It’s just another name. It feels the same—it’s guitar and piano and singing my songs. This one has a violin and a cello and acoustic guitar. It’s cool to do this in an intimate style, because next year we’re going to have the big rock show happening again. It’s cool to do it this way, although I have to say for three guys playing acoustic instruments we get it rocking pretty hard sometimes.
I’ve heard that!
We had it positively thundering last night. They had a nice wooden stage and we were all stomping our feet and the audience was stomping. It was like a fucking Greek wedding on a Mediterranean island. It was insane.
Looks like Portland is the last date of the tour. Anything special planned?
Well, I’ll tell you what—the last show of any tour tends to be the one that goes on the longest. I would imagine we’ll throw the kitchen sink at Portland. If they’re up for it, we have the ability to play over two hours. We usually clock in about an hour and 40, but we played two hours and 15 minutes in Baltimore. We played over two hours in Madrid. We played two hours in Dublin, so there are certain places where if you want it, you’ll get it.
I think we’ll want it. Is Shawn Smith going to be with you for the Portland show?
I think so. I haven’t talked with Shawn, but he said, yes he was going to play. Shawn’s very mysterious. I’m assuming that he will be there. Shawn is like Santa Claus. He shows up, flies down the chimney, sings the songs, and then disappears.
What are your musical plans after this tour?
There won’t be a whole lot of time for me, really. I’m doing a press tour in January. I’ll be out talking about myself for two weeks, in Europe at some point. So I think in December I’m going to relax. I own a couple bars, one of them in Los Angeles that I co-own with a couple friends, we’re celebrating our 10th anniversary on New Year’s Eve. Me and a couple of my friends are going to DJ that night, so I’m getting my show together. My DJ show.
Do you have a DJ name?
I have so many. I can’t remember what my last one was. My last one was…. When Tiger Woods was in trouble with all those ladies he was screwing around with, I was watching TV and they described this one lady as a waitress at an Orlando Perkins [restaurant]. I was like, “Orlando Perkins is a great DJ name.” So the last couple times I’ve DJed under the name Orlando Perkins. I have various other names too.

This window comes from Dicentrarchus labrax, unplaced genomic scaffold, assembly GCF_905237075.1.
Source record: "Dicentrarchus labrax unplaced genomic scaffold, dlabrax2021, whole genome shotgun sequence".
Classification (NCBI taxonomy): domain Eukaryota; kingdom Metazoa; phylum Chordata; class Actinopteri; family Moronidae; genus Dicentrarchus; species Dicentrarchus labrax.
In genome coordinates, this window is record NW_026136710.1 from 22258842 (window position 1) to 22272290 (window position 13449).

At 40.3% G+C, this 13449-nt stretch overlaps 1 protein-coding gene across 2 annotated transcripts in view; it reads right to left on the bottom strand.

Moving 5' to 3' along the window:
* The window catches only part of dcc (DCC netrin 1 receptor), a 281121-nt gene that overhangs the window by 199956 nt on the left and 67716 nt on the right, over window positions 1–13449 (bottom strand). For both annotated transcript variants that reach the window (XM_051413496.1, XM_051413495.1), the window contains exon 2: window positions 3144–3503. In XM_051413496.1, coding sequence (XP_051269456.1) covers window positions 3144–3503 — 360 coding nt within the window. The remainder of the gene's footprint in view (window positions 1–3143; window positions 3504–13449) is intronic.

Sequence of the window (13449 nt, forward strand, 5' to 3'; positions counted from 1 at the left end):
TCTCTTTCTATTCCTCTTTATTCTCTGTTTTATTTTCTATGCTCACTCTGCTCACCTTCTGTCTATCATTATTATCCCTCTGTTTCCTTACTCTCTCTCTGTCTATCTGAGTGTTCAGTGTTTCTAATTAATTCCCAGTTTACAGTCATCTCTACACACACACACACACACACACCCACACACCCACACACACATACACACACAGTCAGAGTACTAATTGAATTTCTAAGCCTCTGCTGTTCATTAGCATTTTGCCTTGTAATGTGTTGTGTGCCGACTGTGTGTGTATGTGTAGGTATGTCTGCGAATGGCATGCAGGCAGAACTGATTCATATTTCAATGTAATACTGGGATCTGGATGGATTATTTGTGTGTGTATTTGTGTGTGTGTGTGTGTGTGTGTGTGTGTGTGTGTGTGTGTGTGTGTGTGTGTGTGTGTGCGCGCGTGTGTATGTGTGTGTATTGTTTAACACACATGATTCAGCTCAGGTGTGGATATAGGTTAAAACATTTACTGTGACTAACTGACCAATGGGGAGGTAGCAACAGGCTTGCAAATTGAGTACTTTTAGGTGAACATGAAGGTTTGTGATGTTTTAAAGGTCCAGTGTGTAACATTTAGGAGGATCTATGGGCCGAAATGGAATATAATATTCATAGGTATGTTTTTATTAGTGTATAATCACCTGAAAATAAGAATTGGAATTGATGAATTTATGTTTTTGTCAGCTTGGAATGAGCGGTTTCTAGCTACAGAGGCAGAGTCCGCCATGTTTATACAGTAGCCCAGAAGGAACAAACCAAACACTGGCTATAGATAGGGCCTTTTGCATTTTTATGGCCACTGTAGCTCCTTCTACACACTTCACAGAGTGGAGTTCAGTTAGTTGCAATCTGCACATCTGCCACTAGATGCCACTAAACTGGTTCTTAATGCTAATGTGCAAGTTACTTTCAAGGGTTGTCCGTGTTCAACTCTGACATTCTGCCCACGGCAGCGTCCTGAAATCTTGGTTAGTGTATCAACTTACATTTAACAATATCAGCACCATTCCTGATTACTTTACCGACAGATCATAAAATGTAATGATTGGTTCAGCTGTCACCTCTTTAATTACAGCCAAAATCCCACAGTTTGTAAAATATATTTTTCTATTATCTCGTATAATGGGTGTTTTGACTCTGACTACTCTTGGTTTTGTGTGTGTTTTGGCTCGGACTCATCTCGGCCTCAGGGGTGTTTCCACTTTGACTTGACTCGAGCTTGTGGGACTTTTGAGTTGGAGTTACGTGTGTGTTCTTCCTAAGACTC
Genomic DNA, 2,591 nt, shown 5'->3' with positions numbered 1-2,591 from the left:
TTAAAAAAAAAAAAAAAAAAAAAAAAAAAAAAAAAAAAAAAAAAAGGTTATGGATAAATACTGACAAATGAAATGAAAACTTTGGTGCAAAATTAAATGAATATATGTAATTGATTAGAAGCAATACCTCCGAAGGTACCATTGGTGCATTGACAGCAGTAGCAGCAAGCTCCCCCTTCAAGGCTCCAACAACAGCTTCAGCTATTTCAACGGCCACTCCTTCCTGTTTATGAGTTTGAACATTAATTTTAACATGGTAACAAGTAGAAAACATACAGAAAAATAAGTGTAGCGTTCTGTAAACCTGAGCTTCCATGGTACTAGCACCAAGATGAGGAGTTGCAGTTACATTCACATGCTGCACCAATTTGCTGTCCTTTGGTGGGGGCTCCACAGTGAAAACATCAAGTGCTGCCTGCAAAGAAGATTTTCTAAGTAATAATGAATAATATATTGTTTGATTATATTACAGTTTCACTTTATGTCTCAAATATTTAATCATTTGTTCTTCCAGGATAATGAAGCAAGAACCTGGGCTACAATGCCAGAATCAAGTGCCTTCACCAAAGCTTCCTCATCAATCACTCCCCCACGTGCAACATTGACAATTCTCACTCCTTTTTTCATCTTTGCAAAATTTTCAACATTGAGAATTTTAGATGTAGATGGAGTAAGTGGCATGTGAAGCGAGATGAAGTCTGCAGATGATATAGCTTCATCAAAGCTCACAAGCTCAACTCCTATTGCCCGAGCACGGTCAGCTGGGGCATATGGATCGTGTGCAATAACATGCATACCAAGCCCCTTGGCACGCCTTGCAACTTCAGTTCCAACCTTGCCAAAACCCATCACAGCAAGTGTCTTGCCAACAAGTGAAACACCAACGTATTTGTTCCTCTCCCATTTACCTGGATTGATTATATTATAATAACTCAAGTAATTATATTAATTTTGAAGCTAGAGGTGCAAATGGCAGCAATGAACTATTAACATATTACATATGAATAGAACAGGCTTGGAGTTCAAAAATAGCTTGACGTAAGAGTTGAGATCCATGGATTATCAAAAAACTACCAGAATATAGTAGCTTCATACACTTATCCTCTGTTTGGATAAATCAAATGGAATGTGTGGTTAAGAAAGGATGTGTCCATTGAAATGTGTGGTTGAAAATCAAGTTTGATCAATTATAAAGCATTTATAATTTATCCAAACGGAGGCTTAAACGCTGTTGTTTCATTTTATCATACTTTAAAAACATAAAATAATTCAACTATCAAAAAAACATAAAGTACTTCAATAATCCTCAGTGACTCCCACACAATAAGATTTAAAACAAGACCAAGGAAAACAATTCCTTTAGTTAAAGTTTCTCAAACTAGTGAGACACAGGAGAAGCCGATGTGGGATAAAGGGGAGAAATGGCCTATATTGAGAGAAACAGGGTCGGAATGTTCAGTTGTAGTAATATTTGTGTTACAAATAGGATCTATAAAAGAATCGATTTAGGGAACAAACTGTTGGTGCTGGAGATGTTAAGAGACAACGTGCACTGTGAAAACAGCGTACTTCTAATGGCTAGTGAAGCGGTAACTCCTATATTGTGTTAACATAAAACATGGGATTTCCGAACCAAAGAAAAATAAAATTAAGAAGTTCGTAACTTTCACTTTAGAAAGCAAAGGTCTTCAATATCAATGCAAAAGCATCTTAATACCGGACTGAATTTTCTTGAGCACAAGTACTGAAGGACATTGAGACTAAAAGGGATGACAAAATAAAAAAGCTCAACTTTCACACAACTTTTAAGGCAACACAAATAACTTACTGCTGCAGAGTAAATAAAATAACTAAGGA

It sounds like an action star.
Yeah, he sounds a little dangerous. Like you might not want to fuck with Orlando Perkins.
Out of curiosity, have you read the 33 1/3 book about Gentlemen by Bob Gendron?
I’ve read some of it. I’d forgotten about the Linda Ronstadt question [Editor’s note: At one point, the Afghan Whigs' Electra labelmate Linda Ronstadt derided Gentlemen’s album cover as being inappropriate, walking the line of child pornography with its grown-up depiction of a young girl in bed and a young boy sitting beside her. Greg Dulli is quoted in Gendron’s book as saying, “I’m like, ‘Linda Ronstadt: You’re dressed like a whore on the cover of Living in the USA with roller skates, curls in your hair, and shorts up to your twat. Fuck you.’ That was my attitude toward Linda Ronstadt, who was a great singer. Now’s she’s kind of a bore.”]
That’s all I’m going to say, ’cause when I got to that I was like, “Oh my god, I hope my mom doesn’t read this.” I loved talking to that guy. One day I’ll eventually read it. It’s the same thing with any movie I’ve been in… I can’t watch it. Can’t look at it. Can’t read about it. Can’t. I’m entirely too self-conscious about all that stuff. People are like, “Hey, did you see your YouTube thing?” I’m like, “Nope! And I won’t either.” I tend to get overly self-conscious. I’m a very in-the-moment kind of person. I will say that the Linda Ronstadt thing: I laughed, but I cringed [laughs]. Oh no, but it’s funny, and possibly even true.
I’m a really big fan, so it’s been a great talking with you. I can’t wait for the show.
Like I said, the final show you have to think that you’re going to see something good. If we can’t do it be then, we were in trouble the whole time. All right, darlin’, have a good one.